NEWTOWN >> COVID-19 again forced the cancellation of the traditional Memorial Day Parade in Newtown, but local veterans couldn't let the day pass without remembering the men and women who gave their lives on the battlefields of history.
Escorted by the Newtown Borough and Newtown Township Police Departments, a small contingent of veterans from American Legion Post 440 and others visited the Newtown Cemetery, the World War I monument at the Newtown Library Company and the Lighthouse Hill Cemetery for brief, but poignant ceremonies.
Their first stop was at the flag-marked grave of Private Thomas Henry Torbert Wynkoop (1841-1862) in the Newtown Cemetery.
At the young age of 21 Wynkoop, a member of Co. C, 104th PA Infantry, was killed in action on the ironclad gunboat USS Mound City on June 8, 1862, while in the Western Gun-Boat Service. The former Newtown G.A.R. Post, where his brother, William served as post commander, was named in his honor.
Post 440 Chaplain Chuck Resch offered a prayer, Commander Rob Boysen laid a wreath assisted by Sr. Vice Commander Bill Harper, and an honor guard fired three volleys in honor of Wynkoop and his service to the nation.
“We pray for all those who gave their lives for our country. Let us remember with love and reverence our valiant and honored fallen heroes,” said Resch, his head bowed in prayer “Grant that we should always appreciate and treasure our freedom and never forget the great price for which it was purchased.”
The veterans then made the brief walk to the other side of the cemetery where they paused at the gravesite of Morell Smith, the namesake of their post. Smith was killed Oct. 18, 1918 in the Meuse–Argonne offensive three weeks before the end of World War I.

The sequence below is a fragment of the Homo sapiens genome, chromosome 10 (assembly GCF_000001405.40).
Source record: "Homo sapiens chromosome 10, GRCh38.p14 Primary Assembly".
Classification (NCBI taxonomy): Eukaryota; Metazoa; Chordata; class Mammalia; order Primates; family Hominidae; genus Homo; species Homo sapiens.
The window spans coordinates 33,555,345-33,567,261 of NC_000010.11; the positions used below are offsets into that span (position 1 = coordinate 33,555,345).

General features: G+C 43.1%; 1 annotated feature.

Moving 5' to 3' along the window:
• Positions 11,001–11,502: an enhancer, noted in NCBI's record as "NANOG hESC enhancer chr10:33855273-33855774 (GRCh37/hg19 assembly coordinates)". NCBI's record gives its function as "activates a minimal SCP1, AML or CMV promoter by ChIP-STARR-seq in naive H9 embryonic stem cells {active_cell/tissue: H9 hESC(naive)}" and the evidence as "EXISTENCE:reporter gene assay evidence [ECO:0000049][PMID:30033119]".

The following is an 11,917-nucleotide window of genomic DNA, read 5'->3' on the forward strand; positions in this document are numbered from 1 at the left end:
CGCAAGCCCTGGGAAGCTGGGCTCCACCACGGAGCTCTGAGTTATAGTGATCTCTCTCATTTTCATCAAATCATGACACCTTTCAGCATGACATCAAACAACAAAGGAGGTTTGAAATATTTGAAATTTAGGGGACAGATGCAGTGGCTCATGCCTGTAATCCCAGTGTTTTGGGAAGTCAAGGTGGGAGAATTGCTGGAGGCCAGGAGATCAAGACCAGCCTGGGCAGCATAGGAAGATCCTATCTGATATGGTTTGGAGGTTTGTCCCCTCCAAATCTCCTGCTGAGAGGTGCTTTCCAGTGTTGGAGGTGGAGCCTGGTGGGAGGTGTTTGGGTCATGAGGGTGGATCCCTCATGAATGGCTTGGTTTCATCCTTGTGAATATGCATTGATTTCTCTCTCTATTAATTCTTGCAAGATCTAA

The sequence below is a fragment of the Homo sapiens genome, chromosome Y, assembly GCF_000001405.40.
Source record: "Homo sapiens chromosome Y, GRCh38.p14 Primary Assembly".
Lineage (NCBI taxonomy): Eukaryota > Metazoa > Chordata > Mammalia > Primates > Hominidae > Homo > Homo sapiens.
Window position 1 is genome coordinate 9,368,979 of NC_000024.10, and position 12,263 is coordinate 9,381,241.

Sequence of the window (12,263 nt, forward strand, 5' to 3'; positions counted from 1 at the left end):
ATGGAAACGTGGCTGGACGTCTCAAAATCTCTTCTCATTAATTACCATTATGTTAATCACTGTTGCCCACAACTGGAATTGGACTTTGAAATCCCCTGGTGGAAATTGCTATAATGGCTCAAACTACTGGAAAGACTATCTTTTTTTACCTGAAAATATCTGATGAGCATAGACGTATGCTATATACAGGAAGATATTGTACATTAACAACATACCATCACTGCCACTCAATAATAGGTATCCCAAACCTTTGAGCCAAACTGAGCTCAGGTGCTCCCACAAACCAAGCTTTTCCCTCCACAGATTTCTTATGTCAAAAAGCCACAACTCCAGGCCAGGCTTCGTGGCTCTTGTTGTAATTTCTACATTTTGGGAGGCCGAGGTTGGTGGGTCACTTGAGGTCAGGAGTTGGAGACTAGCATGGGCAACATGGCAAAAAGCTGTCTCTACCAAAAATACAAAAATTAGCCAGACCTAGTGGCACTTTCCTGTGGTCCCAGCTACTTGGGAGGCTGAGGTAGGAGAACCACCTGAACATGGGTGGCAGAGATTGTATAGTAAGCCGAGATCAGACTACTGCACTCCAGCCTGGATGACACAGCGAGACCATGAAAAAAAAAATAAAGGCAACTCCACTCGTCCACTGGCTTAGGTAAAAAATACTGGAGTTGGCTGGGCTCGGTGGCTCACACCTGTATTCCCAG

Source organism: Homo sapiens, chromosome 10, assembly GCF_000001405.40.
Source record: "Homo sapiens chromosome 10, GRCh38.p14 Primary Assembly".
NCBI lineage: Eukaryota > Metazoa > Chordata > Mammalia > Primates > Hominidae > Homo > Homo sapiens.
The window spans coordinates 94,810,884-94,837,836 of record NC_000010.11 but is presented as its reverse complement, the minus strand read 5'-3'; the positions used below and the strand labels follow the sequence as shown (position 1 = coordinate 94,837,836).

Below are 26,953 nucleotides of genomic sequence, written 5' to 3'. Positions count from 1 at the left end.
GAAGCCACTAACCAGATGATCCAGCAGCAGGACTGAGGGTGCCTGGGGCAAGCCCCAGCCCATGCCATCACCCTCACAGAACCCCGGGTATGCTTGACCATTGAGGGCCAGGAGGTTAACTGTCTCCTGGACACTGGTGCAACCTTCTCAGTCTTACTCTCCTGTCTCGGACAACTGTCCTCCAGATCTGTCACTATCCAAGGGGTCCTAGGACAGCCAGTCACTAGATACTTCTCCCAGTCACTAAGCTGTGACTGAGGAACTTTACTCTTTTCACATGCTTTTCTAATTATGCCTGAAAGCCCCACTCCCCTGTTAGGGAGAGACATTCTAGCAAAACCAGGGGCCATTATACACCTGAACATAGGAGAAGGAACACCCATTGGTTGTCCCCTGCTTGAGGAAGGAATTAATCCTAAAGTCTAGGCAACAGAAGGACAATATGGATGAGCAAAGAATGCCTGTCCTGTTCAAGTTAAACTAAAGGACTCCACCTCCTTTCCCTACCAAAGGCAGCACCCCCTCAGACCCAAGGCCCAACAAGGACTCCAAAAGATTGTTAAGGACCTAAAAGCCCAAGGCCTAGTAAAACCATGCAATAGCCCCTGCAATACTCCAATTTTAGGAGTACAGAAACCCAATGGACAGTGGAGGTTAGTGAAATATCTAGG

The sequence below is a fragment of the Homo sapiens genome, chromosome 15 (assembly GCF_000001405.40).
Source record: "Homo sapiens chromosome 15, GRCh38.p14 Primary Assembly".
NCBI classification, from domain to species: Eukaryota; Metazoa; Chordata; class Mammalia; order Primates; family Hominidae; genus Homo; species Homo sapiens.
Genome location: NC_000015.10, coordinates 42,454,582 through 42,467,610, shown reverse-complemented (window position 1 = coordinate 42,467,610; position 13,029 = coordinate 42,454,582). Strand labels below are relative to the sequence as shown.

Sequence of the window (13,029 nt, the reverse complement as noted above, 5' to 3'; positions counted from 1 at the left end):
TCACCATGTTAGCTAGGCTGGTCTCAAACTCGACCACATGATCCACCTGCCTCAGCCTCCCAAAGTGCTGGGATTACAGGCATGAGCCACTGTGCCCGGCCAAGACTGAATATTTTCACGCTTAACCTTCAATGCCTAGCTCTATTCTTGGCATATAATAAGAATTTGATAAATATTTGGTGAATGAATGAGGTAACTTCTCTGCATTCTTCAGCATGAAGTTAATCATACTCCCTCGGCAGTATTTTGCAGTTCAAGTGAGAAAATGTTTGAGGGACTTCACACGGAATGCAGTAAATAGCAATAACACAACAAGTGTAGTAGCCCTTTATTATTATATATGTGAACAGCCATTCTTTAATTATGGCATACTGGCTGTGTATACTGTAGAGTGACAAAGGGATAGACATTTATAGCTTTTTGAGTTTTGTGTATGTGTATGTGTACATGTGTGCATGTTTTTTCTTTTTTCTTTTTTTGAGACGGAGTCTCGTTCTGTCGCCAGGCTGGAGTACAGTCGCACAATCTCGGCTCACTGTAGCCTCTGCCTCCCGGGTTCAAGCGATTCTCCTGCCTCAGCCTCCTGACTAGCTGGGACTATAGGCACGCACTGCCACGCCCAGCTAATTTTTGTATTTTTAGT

The Meuse–Argonne offensive was the largest in United States military history, involving 1.2 million American soldiers. It is the second deadliest battle in American history, resulting in over 350,000 casualties including 28,000 German lives, 26,277 American lives and an unknown number of French lives.
“It was a blood bath. It would have been unbelievably difficult with the German fortifications that they had,” said Post 440 historian Jon Guy.
Chaplain Chuck Resch again offered a prayer, Commander Rob Boysen laid a wreath assisted by Sr. Vice Commander Bill Harper and an honor guard fired three volleys in honor of Smith and his service to the nation.
TAPS were played at each site by Council Rock High School North musicians Jack Durning and Carson Schaffer.
From the Newtown Cemetery, the veterans paraded and rode down Centre Avenue to the Newtown Library Company where they were met by a large crowd of people who had gathered to pay homage.
The veterans laid a wreath at the foot of the World War I monument, offered a prayer and honored the memory of the deceased with salutes.
The veterans then marched to the Lighthouse Hill Cemetery, a small neighborhood burial ground at North Congress Street and Frost Lane. The cemetery is operated and maintained by the Community Welfare Council of Newtown and is the final resting place for a number of African American veterans.
The march concluded at Pickering Field where the veterans participated in opening ceremonies for a vintage baseball game between the Newtown Strakes and the Flemington Neshanock.
The Post 440 American Legion Color Guard made up of Tom Morris, Bill Steele, Larry Kerwood and Jim Anderson posted the Colors and Emily Higgins sang the National Anthem.
The ceremony also included the dedication of the game to longtime American Legion Post member Jim Casey Sr., who for years organized the town’s Memorial Day Parade. Casey died on Dec. 12, 2020 due to complications from COVID-19.